Students’ Attitudes towards Face-to-Face and Blended Learning Instructions in English Class

Students’ Attitudes towards Face-to-Face and Blended Learning Instructions in English Class

Situjuh Nazara

c7nazara@gmail.com

El. Febriana Fita Wardaningsih

Universitas Kristen Indonesia

Abstract

Due to ICT accelerating penetration into the educational sector, the use of blended learning in almost all disciplines, including EFL, keep on growing. In relation to this, studies concerning students’ attitudes toward face-to-face and blended learning instructions are important in order to get a more solid basis for ICT use in learning. This study aimed at exploring students’ attitudes towards face-to-face and blended learning instructions in English class and their preference towards these two learning instructions. Employing the mixed methods design, quantitative and qualitative data were collected from 42 students of the English Education Department of Universitas Kristen Indonesia Jakarta using a questionnaire and interview. The finding indicated that the students’ attitudes were moderate towards face-to-face instruction and positive toward blended learning. Although they viewed face-to-face instruction interesting, they thought blended learning is more effective, efficient, convenient and useful in learning the subject being taken. They also agreed that blended learning could develop their critical thinking, creativity computer skills and internet skills. It also encouraged them to be independent learners. Based on the finding, it is suggested to have blended learning implemented in English class.

Keywords: face-to-face instruction, blended learning, EFL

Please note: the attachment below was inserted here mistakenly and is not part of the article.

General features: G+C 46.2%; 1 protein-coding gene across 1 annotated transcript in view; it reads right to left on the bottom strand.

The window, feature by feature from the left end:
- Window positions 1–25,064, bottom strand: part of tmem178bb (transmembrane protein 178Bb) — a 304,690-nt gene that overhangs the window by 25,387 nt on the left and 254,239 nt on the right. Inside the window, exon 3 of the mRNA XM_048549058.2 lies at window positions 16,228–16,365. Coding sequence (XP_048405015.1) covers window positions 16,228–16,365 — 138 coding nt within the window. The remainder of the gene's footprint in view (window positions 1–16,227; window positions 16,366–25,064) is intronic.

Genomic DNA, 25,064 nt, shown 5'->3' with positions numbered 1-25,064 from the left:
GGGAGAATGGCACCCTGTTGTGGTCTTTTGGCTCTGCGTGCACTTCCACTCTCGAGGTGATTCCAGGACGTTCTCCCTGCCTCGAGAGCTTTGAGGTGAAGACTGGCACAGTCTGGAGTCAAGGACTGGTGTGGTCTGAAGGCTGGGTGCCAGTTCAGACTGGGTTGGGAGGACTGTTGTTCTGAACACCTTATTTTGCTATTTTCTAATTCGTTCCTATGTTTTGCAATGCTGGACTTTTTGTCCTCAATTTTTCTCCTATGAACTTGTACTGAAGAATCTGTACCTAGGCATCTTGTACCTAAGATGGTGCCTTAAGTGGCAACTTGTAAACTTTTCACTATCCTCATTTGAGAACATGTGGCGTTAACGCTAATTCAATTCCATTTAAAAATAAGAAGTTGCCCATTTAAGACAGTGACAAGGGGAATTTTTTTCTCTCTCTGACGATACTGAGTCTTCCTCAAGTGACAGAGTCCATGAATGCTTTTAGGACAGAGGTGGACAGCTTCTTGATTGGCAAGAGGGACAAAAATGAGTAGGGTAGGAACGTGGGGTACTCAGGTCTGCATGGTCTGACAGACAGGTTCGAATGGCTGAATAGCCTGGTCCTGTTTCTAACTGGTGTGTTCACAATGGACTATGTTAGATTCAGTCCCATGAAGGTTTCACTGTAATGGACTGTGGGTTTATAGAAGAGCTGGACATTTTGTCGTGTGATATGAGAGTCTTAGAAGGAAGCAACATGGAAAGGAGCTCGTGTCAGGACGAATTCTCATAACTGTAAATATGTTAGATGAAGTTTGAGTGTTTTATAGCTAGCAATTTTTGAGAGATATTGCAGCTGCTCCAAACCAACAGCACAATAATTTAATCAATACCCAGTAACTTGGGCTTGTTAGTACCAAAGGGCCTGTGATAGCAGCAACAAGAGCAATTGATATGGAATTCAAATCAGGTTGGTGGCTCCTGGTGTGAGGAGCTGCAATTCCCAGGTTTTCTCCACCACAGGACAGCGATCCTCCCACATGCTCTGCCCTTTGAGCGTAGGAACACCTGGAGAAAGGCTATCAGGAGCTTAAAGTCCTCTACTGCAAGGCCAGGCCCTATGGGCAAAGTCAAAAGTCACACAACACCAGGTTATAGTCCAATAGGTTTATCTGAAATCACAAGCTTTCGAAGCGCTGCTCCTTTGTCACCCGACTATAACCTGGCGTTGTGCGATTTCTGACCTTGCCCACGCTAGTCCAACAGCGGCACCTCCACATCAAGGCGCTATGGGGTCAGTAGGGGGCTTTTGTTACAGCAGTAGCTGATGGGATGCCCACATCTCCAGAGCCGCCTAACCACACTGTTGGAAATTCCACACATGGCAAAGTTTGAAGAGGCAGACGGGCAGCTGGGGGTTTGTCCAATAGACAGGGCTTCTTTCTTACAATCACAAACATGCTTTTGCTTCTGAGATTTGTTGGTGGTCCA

Introduction

The application of Information and Communication Technology (ICT) in the educational field has opened the way for new and innovative methods of teaching and learning. One of the most popular methods is blended learning (BL), which has been attracting many researchers and educators due to its great potential to maximize the best aspects of face-to-face instruction and ICT to convey learning. BL is now developing the main trend of training in the company, government, military, and universities all over the world. In the context of EFL, it has been evolving as one of the most popular educational conceptions (Halverson et al, 2014). It is also even considered as one of the most important educational advances of this century (Thorne, 2003) and is predicted to be the “new traditional model” or the “new normal” in course delivery (Graham, Woodfield & Harrison, 2011) since it helps address students’ diverse need and learning style (Eduviews, 2009), advances students’ learning experience by developing their engagement, motivation, and capacity for reflection (Hughes, 2007; Cooner, 2010; Lopez-Perez et al.,2012), and provides learners with direct experience with technology-supported skills essential for 21st century success style (Eduviews, 2009).